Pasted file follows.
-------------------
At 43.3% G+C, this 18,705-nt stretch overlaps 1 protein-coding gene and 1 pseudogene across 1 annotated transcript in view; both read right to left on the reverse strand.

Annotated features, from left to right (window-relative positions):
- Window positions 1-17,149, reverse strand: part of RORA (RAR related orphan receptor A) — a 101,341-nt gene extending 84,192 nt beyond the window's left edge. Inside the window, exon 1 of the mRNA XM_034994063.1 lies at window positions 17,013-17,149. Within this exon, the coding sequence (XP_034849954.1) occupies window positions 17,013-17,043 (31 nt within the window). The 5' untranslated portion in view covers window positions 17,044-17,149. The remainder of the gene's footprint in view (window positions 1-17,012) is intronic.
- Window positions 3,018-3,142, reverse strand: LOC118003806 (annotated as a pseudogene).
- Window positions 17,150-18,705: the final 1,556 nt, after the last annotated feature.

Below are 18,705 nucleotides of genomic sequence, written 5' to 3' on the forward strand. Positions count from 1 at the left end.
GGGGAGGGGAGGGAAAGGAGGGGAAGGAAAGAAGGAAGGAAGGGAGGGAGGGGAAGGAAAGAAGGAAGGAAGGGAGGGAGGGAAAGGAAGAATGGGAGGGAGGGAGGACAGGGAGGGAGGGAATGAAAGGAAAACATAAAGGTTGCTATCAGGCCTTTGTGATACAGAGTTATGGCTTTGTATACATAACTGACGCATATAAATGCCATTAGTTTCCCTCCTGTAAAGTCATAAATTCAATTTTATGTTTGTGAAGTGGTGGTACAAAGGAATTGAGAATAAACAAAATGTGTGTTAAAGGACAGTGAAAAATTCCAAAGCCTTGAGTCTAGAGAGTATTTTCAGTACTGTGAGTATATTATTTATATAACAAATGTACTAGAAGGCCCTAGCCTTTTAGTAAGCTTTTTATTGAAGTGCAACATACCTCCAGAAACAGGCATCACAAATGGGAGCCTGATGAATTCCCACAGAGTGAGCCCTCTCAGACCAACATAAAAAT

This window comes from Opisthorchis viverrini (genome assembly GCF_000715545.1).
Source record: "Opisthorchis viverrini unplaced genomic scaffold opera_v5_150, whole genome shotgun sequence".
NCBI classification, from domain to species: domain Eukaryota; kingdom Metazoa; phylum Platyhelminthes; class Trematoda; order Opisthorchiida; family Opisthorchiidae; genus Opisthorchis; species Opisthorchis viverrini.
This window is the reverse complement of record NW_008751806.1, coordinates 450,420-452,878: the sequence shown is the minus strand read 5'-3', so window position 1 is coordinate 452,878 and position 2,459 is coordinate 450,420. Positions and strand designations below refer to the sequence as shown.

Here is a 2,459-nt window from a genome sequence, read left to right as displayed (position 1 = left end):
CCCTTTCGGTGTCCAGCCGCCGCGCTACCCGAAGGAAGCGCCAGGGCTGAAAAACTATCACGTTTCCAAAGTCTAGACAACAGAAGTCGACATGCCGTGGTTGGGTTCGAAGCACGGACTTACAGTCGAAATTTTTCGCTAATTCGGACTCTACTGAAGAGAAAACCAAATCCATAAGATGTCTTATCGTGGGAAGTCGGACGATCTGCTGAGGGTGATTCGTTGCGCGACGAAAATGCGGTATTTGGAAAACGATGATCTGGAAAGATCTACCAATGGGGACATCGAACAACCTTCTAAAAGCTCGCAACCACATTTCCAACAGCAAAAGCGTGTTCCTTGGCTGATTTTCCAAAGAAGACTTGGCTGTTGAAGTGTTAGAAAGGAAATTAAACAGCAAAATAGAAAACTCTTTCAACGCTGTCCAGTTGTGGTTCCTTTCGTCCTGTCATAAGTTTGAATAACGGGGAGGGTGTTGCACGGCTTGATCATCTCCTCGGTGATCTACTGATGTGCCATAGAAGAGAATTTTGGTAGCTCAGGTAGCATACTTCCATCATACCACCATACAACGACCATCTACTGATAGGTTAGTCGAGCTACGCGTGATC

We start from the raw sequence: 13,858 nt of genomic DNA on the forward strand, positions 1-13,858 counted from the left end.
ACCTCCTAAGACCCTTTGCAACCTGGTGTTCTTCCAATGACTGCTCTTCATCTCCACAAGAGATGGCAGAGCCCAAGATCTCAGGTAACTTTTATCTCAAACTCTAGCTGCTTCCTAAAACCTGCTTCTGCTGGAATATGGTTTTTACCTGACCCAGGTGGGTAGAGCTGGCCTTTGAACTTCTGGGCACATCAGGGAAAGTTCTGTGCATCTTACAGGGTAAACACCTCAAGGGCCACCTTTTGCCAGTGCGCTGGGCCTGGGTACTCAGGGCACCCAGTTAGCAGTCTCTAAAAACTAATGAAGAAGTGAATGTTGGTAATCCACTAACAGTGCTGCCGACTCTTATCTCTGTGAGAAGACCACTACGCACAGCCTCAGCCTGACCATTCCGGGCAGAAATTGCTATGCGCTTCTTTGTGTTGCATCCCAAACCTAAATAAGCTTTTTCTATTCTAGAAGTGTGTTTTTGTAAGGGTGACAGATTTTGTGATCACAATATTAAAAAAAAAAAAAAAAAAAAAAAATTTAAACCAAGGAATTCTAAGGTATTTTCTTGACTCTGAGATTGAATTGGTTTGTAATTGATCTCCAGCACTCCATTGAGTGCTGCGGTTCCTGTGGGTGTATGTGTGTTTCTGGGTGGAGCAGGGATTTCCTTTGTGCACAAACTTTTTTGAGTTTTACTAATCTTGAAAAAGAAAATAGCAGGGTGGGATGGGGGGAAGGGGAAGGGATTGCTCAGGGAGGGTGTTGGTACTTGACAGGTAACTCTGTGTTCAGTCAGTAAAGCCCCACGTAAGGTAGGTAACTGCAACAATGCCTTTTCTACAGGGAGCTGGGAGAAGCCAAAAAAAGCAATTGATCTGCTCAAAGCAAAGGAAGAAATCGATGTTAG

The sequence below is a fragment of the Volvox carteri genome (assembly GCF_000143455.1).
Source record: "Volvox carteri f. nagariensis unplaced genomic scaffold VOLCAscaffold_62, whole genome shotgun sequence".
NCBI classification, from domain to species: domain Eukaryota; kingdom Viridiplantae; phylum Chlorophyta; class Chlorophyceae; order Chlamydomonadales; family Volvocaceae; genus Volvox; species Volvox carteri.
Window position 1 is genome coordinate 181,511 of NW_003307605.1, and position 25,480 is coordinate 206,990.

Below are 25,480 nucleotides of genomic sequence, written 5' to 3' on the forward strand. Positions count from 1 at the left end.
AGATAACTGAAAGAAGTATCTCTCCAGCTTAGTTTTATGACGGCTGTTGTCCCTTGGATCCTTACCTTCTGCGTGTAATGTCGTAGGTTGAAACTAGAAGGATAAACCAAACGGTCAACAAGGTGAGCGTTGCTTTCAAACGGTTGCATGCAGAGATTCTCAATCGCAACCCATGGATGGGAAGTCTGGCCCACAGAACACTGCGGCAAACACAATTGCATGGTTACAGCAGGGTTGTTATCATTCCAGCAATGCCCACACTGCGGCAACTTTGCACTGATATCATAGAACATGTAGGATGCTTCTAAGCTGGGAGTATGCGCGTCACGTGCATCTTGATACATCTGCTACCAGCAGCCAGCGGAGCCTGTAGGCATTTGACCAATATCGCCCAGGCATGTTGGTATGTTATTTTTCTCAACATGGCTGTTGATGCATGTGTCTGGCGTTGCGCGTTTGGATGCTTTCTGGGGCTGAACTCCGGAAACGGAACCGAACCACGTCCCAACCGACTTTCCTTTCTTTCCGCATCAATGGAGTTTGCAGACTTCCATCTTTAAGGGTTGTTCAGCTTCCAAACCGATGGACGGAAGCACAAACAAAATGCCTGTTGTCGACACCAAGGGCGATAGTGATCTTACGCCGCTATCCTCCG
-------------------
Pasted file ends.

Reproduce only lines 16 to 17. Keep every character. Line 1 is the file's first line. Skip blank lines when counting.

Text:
The sequence below is a fragment of the Volvox carteri genome (assembly GCF_000143455.1).
Source record: "Volvox carteri f. nagariensis unplaced genomic scaffold VOLCAscaffold_62, whole genome shotgun sequence".